Babel Tower: Of Phanariots, Googlebots, and Infidelity

Constantine Maurocordato, one of the Ottoman Empire's dragomen, whose work as translators of the "infidels" language gave birth to the word "infidelity."
Constantine Maurocordato, one of the Ottoman Empire’s dragomen, whose work as translators of the “infidels” language gave birth to the word “infidelity.”

Gideon Lewis-Kraus’s superb article “Is Translation a Language or Math Problem?” has many things to recommend it, most particularly this aside on the roots of the word “infidelity”:

Translation promises unity but entails betrayal. In his wonderful survey of the history and practice of translation, “Is That a Fish in Your Ear?” the translator David Bellos explains that the very idea of “infidelity” has roots in the Ottoman Empire. The sultans and the members of their court refused to learn the languages of the infidels, so the task of expediting communication with Europe devolved upon a hereditary caste of translators, the Phanariots. They were Greeks with Venetian citizenship residing in Istanbul. European diplomats never liked working with them, because their loyalty was not to the intent of the foreign original but to the sultan’s preference. (Ottoman Turkish apparently had no idiom about not killing the messenger, so their work was a matter of life or death.) We retain this lingering association of translation with treachery.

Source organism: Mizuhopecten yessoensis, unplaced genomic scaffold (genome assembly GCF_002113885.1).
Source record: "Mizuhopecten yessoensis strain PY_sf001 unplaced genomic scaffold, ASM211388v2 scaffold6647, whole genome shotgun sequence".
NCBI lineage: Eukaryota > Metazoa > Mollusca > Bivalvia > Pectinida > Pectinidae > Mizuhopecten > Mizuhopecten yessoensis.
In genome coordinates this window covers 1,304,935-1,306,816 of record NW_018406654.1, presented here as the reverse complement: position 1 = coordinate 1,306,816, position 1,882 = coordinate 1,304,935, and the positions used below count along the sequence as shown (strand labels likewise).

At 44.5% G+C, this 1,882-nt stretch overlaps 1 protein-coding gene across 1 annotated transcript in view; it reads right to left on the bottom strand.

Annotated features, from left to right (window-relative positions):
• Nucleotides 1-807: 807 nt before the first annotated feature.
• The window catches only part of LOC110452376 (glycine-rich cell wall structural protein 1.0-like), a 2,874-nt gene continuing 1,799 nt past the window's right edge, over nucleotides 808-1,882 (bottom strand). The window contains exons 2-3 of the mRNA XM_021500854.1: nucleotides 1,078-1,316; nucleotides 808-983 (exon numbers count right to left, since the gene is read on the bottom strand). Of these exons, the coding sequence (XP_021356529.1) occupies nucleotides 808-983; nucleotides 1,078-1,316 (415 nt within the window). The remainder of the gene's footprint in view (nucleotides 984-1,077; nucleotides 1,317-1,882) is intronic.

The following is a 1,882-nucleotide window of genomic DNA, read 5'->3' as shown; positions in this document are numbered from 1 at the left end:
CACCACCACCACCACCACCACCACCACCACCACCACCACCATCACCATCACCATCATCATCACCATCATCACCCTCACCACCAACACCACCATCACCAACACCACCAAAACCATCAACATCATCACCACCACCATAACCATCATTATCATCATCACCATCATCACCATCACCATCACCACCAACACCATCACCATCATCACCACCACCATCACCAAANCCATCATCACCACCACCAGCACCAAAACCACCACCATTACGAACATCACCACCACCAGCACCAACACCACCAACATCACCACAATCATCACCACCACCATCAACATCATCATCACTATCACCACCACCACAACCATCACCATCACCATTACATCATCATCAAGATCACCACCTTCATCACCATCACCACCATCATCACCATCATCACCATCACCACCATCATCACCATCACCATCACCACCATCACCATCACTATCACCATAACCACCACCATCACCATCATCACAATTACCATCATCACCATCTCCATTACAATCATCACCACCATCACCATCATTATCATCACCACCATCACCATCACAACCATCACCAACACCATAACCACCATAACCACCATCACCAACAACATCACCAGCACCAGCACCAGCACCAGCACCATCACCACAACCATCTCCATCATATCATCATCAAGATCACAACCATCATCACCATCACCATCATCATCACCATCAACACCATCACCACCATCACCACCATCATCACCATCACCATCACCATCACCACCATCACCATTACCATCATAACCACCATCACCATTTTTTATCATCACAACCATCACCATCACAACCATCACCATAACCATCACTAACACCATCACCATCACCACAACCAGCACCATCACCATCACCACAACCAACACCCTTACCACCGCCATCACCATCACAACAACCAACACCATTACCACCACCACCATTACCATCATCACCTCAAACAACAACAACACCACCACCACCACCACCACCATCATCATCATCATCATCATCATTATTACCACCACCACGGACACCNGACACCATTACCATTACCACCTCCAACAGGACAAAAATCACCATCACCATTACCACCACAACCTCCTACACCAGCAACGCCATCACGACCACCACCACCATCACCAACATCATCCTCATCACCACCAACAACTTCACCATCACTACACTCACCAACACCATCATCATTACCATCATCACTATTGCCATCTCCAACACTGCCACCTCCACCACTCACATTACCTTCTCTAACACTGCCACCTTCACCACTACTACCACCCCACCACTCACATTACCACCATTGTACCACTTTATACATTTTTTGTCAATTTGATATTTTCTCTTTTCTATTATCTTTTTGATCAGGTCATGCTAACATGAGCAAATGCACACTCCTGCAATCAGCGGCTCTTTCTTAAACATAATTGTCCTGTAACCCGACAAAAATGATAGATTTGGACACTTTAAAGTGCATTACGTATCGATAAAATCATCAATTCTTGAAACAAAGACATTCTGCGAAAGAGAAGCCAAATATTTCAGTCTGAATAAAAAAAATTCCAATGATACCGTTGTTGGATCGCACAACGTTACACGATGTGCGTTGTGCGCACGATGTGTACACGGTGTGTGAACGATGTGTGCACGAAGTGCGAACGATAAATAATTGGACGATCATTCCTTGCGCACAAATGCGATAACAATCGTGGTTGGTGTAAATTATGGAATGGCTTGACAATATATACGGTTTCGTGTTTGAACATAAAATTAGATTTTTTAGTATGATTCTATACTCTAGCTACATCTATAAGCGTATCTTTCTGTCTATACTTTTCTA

Later in the piece, Lewis-Kraus limns what happens when engineers obsessed with using brute-force computation for online translation tools run up against the vagaries of literary nuance:

One computational linguist said, with a knowing leer, that there is a reason we have more than 20 translations in English of “Don Quixote.” It must be because nobody ever gets it right. If the translators can’t even make up their own minds about what it means to be “faithful” or “accurate,” what’s the point of worrying too much about it? Let’s just get rid of the whole antiquated fidelity concept. All the Sancho Panzas, all the human translators and all the computational linguists are in the same leaky boat, but the machinists are bailing out the water while the humans embroider monograms on the sails.

Nothing wrong with Google Translate, of course. But let’s hope that translating literature is left in the hands of people who, well, like literature and acknowledge the importance of linguistic subtlety. You wouldn’t hire a Ph.D in comparative lit to beta-test your server network, now would you?

Readers’ Corner: Cervantes Found

cervantes1It looks as though the grave of the Western world’s first true novelist might have been found at a 17th century convent in downtown Madrid. According to NewsHour:

Cervantes died the same week as William Shakespeare in 1616. He had requested to be buried at the convent where he was found. Luis Avial, the georadar expert on the team, said at a news conference on Tuesday that Cervantes’ remains will be reburied at the same convent, after a tomb has been built…

Cervantes didn’t just create the modern novel with the satirical mock-epic (and bestseller) Don Quixote—Japanese noblewoman Murasaki Shikibu is normally credited with penning the first novel, The Tale of Genji, in the 11th century—he also lived a life that most novelists could only dream of.

One of the more notable episodes came when the larger-than-life writer’s years of incarceration by Moorish pirates was put to an end in part by a ransom paid by the Convent of the Barefoot Trinitarians, the order of nuns whose convent ultimately became his resting place.